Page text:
Strengthening research management and support services in sub-Saharan African universities and research institutions
Background: International development partners and research councils are increasingly funding research management and support (RMS) capacity strengthening initiatives in sub-Saharan Africa (SSA) as part of a broader investment in strengthening national and regional research systems. However, the evidence-base to inform RMS capacity strengthening initiatives is limited at present. This research note presents a synthesis of 28 RMS capacity assessments completed in 25 universities/research institutions from across 15 SSA countries between 2014 and 2018.
Methods: All 28 capacity assessments were completed following a standardised methodology consisting of semi-structured interviews conducted with research and research support staff at the respective institution as well as document reviews and observation of onsite facilities. Data were extracted from the 28 reports detailing the findings of each assessment according to a framework synthesis approach.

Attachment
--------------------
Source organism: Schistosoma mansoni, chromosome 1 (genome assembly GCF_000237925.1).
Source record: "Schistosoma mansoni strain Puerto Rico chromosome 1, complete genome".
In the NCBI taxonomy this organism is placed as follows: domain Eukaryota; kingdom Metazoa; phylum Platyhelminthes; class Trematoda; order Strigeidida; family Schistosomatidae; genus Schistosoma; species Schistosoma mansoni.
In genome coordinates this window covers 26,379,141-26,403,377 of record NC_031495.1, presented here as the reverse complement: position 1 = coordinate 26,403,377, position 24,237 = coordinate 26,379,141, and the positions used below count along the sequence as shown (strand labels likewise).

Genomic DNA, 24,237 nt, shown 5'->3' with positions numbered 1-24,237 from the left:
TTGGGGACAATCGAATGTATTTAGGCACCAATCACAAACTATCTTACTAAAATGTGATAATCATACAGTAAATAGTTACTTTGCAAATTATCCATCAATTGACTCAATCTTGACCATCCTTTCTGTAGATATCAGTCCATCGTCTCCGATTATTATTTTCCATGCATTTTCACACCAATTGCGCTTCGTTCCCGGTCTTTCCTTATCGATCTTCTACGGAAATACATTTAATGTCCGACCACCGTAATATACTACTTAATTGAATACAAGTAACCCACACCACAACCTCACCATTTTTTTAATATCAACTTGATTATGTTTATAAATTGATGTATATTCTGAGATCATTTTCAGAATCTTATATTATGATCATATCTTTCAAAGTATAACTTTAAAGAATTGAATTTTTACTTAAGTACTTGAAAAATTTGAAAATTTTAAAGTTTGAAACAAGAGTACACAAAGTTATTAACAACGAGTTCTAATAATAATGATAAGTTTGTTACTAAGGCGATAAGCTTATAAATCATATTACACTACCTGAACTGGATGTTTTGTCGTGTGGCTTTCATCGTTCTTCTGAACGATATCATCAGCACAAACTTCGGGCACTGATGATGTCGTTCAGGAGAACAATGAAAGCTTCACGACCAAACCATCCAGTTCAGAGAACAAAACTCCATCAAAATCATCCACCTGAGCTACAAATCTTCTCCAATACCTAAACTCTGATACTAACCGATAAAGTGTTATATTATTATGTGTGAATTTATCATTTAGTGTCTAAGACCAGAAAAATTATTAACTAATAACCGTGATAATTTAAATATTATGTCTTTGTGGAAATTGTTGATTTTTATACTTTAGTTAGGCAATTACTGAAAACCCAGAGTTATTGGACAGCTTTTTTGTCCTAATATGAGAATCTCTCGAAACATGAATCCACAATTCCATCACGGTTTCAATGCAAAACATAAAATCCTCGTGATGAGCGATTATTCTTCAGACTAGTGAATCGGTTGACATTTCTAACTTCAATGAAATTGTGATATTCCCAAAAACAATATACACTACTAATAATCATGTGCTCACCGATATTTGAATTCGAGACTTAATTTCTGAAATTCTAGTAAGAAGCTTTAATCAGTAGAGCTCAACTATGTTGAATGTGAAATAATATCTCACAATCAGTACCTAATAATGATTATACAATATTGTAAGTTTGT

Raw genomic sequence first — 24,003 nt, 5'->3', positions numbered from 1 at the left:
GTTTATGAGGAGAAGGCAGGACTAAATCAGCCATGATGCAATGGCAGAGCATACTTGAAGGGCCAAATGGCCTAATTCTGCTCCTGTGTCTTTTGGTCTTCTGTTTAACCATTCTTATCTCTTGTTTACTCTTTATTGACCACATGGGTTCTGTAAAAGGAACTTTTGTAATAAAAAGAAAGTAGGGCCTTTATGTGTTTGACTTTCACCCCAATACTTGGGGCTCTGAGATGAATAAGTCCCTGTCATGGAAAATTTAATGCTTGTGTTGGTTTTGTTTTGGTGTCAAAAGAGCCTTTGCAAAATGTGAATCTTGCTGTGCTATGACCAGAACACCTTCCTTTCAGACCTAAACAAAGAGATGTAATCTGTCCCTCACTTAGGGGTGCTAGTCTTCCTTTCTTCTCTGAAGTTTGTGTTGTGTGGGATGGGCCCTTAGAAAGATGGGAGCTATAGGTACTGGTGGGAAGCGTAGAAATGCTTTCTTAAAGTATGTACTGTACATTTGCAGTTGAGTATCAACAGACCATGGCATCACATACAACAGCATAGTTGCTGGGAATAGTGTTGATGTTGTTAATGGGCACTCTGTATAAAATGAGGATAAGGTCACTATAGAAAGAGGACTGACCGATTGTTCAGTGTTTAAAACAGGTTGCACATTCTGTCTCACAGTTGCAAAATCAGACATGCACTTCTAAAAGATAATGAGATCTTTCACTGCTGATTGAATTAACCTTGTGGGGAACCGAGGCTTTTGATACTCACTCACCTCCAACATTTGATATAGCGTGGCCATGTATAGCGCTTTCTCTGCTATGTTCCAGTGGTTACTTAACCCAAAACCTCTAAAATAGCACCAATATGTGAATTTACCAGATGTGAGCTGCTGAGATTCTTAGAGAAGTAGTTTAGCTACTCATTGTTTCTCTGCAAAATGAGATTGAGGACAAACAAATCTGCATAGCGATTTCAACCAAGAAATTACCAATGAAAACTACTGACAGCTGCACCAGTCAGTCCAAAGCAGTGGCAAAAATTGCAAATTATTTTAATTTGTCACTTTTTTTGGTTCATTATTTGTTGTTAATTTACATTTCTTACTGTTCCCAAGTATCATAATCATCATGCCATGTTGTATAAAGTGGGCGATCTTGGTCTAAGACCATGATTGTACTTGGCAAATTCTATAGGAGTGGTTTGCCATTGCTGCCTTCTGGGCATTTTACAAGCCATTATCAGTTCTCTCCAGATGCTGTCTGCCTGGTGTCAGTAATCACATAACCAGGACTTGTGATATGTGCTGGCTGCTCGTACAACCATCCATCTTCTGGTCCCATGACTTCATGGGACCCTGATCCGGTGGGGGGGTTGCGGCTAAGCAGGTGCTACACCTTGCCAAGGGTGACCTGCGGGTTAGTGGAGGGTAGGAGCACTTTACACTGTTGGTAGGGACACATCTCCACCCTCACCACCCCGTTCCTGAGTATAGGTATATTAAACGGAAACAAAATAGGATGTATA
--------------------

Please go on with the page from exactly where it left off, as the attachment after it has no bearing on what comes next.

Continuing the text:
Results: In total, 13 distinct capacity gap categories emerged from across the 28 RMS capacity assessment reports. Almost all the institutions assessed faced significant gaps in RMS capacity within and across each of these 13 categories. The 13 categories were not independent of each other and were often closely inter-connected. Commonalities were also evident across multiple categories, the two most obvious of which were severe fiscal constraints and the often-complex bureaucracy of the institutional operating environment.
Conclusions: The synthesis findings reveal multiple, commonly shared RMS capacity gaps in universities and research institutions across SSA. No single intervention type, or focus, would be sufficient to strengthen capacity across all 13 areas; rather, what is needed to facilitate a significant shift in RMS capacity within such SSA universities and research institutions is a combination of interventions, consisting of differing levels of cost and complexity, variously led (or supported) by both internal and external actors.